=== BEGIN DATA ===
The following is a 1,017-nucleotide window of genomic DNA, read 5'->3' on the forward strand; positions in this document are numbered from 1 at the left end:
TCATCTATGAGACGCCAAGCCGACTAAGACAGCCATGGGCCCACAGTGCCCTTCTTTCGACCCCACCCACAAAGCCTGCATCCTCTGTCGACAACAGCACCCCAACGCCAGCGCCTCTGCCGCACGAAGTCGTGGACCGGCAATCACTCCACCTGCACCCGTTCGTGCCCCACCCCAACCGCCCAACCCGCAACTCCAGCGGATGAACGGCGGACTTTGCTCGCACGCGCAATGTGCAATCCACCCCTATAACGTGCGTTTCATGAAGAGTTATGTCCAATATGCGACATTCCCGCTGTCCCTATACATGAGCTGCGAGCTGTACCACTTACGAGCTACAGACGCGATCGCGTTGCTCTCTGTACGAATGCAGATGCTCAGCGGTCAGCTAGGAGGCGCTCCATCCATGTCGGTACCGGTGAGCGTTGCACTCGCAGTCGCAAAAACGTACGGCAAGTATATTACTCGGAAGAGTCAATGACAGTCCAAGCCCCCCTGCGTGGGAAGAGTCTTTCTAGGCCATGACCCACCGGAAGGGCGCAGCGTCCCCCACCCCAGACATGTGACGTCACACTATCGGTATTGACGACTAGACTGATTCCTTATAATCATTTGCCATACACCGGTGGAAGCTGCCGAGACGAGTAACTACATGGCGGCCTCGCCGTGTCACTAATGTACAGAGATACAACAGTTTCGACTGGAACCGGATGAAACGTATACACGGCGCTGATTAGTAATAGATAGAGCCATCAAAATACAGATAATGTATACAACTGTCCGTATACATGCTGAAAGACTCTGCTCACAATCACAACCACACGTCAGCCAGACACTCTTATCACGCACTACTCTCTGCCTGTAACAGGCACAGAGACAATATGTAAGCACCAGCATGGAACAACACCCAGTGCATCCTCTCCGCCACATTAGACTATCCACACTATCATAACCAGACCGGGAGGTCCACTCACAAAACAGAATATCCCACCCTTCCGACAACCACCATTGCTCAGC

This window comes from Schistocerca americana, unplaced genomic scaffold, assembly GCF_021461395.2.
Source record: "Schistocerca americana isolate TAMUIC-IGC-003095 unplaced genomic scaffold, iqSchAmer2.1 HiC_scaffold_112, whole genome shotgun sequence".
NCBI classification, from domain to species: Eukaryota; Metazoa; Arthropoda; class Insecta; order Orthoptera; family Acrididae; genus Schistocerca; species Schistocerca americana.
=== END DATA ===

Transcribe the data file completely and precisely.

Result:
The following is a 1,017-nucleotide window of genomic DNA, read 5'->3' on the forward strand; positions in this document are numbered from 1 at the left end:
TCATCTATGAGACGCCAAGCCGACTAAGACAGCCATGGGCCCACAGTGCCCTTCTTTCGACCCCACCCACAAAGCCTGCATCCTCTGTCGACAACAGCACCCCAACGCCAGCGCCTCTGCCGCACGAAGTCGTGGACCGGCAATCACTCCACCTGCACCCGTTCGTGCCCCACCCCAACCGCCCAACCCGCAACTCCAGCGGATGAACGGCGGACTTTGCTCGCACGCGCAATGTGCAATCCACCCCTATAACGTGCGTTTCATGAAGAGTTATGTCCAATATGCGACATTCCCGCTGTCCCTATACATGAGCTGCGAGCTGTACCACTTACGAGCTACAGACGCGATCGCGTTGCTCTCTGTACGAATGCAGATGCTCAGCGGTCAGCTAGGAGGCGCTCCATCCATGTCGGTACCGGTGAGCGTTGCACTCGCAGTCGCAAAAACGTACGGCAAGTATATTACTCGGAAGAGTCAATGACAGTCCAAGCCCCCCTGCGTGGGAAGAGTCTTTCTAGGCCATGACCCACCGGAAGGGCGCAGCGTCCCCCACCCCAGACATGTGACGTCACACTATCGGTATTGACGACTAGACTGATTCCTTATAATCATTTGCCATACACCGGTGGAAGCTGCCGAGACGAGTAACTACATGGCGGCCTCGCCGTGTCACTAATGTACAGAGATACAACAGTTTCGACTGGAACCGGATGAAACGTATACACGGCGCTGATTAGTAATAGATAGAGCCATCAAAATACAGATAATGTATACAACTGTCCGTATACATGCTGAAAGACTCTGCTCACAATCACAACCACACGTCAGCCAGACACTCTTATCACGCACTACTCTCTGCCTGTAACAGGCACAGAGACAATATGTAAGCACCAGCATGGAACAACACCCAGTGCATCCTCTCCGCCACATTAGACTATCCACACTATCATAACCAGACCGGGAGGTCCACTCACAAAACAGAATATCCCACCCTTCCGACAACCACCATTGCTCAGC

This window comes from Schistocerca americana, unplaced genomic scaffold, assembly GCF_021461395.2.
Source record: "Schistocerca americana isolate TAMUIC-IGC-003095 unplaced genomic scaffold, iqSchAmer2.1 HiC_scaffold_112, whole genome shotgun sequence".
NCBI classification, from domain to species: Eukaryota; Metazoa; Arthropoda; class Insecta; order Orthoptera; family Acrididae; genus Schistocerca; species Schistocerca americana.